Can AI create art?
The Mona Lisa. Fur Elise. Swan Lake. Whenever we think of art, these are some of the examples that come to mind, representing monumental expressions of creativity that continue to stir emotions across centuries.
Can AI create art and music? Photo by Possessed Photography on Unsplash
Art is often thought of as a singularly human pursuit. But with the rise of artificial intelligence, or AI, in recent years, many tasks that have long befuddled computers (such as differentiating between photos of dogs and cats) are now easily performed by them.
Given the rapid technological progress, we ask the question – can AI create art?
Art is in the eye of the beholder
There’s no straightforward answer to this question because there’s no straightforward definition of art in the first place. As the examples in the introduction show, art comes in many genres, to say nothing of the vast differences within genres themselves. Leonardo Da Vinci and Banksy are both painters. Beethoven and Beyonce are both musicians. And Swan Lake and Hamilton are both performing arts.
Humans themselves don’t agree on whether something – like, say, an upside down urinal – is art.
For the sake of simplicity, let’s group everything (music, literature, painting, dance, and all that jazz) under creative activity. Or we can adopt the maxim “l know it when I see it”.
The future is now
In a way, “can AI create art” is already an outdated question, since there are instances of it already happening.
Going back to Beethoven, his incomplete 10th Symphony was recently finished thanks to a group of music historians, composers, and computer scientists who applied AI to the task.
A machine was fed the celebrated composer’s entire body of work as well as his creative process. The team knew they were on the right track when music scholars and experts listened to one of the iterations and couldn’t tell where Beethoven’s original notes ended and the AI’s additions began.
Or consider these paintings that wouldn’t look out of place above the mantelpiece in a castle. Except that the work did not come from a painter’s brush but from lines of code. Other examples abound of AI-generated artwork that look right at home in the surrealism section of a museum. All users have to input are phrases like “a summer day” or “city lights at night” and the AI model does the rest.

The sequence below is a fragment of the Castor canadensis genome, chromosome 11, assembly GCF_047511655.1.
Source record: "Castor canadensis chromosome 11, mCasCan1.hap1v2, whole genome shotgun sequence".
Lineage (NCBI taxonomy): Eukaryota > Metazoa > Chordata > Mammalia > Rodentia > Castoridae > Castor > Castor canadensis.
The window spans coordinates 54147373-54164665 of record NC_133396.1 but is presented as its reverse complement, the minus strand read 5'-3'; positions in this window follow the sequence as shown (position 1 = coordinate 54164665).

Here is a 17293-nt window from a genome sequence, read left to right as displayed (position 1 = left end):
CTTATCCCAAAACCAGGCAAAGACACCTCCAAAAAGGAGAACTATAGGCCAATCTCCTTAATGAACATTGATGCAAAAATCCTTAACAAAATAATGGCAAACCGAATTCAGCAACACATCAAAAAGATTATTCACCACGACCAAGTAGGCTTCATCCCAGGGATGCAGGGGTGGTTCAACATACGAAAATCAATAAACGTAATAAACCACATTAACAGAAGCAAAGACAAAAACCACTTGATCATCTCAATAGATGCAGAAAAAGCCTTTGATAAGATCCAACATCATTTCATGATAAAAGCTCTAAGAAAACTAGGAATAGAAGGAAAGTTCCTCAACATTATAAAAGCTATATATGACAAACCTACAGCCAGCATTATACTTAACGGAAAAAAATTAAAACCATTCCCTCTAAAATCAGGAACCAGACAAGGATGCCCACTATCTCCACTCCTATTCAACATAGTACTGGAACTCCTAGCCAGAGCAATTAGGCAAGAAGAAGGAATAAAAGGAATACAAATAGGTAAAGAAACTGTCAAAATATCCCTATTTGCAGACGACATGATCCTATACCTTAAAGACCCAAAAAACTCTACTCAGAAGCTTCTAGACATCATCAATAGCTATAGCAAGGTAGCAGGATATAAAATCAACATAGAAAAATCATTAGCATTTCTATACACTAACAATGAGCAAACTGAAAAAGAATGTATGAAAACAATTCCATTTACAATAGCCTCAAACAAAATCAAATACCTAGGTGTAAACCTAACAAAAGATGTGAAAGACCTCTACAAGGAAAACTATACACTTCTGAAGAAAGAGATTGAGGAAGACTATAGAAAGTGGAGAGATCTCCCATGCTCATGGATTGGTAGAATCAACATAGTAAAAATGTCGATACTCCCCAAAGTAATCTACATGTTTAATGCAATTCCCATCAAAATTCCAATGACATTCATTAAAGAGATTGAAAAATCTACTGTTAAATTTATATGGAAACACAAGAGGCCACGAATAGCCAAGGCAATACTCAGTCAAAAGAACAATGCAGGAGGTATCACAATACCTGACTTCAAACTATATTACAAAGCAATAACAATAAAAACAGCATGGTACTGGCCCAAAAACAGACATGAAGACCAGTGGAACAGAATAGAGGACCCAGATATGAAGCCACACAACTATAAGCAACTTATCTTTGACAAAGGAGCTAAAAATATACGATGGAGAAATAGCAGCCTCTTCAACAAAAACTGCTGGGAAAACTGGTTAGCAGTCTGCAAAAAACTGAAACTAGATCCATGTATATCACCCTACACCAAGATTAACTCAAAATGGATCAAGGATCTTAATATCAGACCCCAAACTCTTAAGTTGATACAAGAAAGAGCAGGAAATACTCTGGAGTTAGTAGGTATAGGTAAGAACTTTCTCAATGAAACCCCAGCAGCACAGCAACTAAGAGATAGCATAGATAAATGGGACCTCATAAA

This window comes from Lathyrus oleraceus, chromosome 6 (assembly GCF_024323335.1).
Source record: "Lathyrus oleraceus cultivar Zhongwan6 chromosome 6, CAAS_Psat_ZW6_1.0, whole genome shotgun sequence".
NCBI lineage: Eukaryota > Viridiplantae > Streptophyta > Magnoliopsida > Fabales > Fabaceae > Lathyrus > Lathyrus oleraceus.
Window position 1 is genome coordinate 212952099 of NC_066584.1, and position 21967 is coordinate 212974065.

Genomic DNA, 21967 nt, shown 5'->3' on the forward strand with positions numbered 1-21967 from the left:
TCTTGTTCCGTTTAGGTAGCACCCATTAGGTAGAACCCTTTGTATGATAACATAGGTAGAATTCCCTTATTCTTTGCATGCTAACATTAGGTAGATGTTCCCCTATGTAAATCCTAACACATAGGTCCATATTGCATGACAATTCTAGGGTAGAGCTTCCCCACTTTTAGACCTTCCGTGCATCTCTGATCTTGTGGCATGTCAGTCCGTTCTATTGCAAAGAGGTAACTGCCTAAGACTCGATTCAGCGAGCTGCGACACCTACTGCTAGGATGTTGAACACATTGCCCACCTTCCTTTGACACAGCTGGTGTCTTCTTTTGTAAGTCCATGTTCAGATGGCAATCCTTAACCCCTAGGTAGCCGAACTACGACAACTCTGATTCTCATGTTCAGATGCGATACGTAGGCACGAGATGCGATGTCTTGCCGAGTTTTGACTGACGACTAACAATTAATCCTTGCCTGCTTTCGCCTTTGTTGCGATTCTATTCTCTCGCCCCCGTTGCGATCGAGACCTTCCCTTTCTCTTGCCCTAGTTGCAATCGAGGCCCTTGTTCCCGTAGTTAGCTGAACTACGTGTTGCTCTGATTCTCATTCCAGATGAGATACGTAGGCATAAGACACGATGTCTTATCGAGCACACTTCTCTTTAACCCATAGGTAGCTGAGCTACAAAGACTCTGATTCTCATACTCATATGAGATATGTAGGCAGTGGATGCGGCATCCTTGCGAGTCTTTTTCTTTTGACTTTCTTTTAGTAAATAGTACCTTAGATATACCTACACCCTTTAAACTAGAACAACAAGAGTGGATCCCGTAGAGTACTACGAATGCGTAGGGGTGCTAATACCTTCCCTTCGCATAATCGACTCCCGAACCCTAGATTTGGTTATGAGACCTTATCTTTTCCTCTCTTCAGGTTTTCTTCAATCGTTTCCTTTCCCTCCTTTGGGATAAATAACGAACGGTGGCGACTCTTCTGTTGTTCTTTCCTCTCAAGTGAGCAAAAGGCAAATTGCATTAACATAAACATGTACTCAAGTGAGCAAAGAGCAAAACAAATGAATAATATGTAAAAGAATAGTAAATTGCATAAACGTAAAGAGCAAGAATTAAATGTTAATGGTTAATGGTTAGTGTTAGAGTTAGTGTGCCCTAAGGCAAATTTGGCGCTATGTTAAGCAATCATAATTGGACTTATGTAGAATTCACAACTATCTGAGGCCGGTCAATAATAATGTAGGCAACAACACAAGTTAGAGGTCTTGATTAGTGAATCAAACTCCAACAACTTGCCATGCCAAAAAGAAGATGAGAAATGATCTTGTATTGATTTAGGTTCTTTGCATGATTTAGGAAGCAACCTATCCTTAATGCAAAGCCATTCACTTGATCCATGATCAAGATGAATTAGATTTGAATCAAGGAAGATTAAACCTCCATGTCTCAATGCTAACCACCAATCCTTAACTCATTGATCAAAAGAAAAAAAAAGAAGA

What about other branches of art? In dance, AI has been used as a choreographic tool, producing moves for both human and robot dancers.
And of course, a lot has been said about AI-generated text. In 2020, The Guardian published a news )column written by AI. The machine was fed a prompt of “why humans have nothing to fear from AI”. The human editors’ verdict: “Overall, it took less time to edit than many human op-eds.” There’s also this poignant piece by a writer who uses AI to assist her in writing about her sister’s death, something that had been too painful for her to write about for many years.
Is what is created actually creative?
So AI does produce things that look and sound like art and are generally indistinguishable from human work.
Yet if we go back to the definition of art as creative expression, then AI art doesn’t meet that standard. After all, the basic way that machine-learning powered AI works is to be exposed to lots of examples and then make a prediction of what comes next.
Show a machine all of Beethoven’s music so that it can predict what note should come next when given an incomplete Beethoven symphony. In that sense, there’s no originality involved, merely a very skilled copy with certain variations. It’s making a statistical guess of the best output, not producing something out of heartbreak, joy, anger, or any emotion normally associated with the arts. And it’s certainly not doing so out of an innate desire to express itself.
Still, some would argue this is akin to disqualifying AI art as art on a technicality. If we use the “I know it when I see it” yardstick, and what we see can’t be differentiated from “the real deal”, then does the lack of emotional motivation behind the production really matter?
As for the lack of originality, human artists themselves are constantly inspired by what came before them. Shakespeare drew from Chaucer. Mozart had a strong influence on Beethoven. So could it be said that AI is also standing on the shoulders of giants, making something new after learning from the best?
More philosophy than technology
Ultimately, the question of whether AI can create art seems to be one that is more about philosophy than technology.
As tech improves inexorably, this question will become more central and gain greater urgency. Our discussion today threw up some themes and perhaps even more questions, but there’s no definitive answer right now. And we suspect there won’t be for a while yet.
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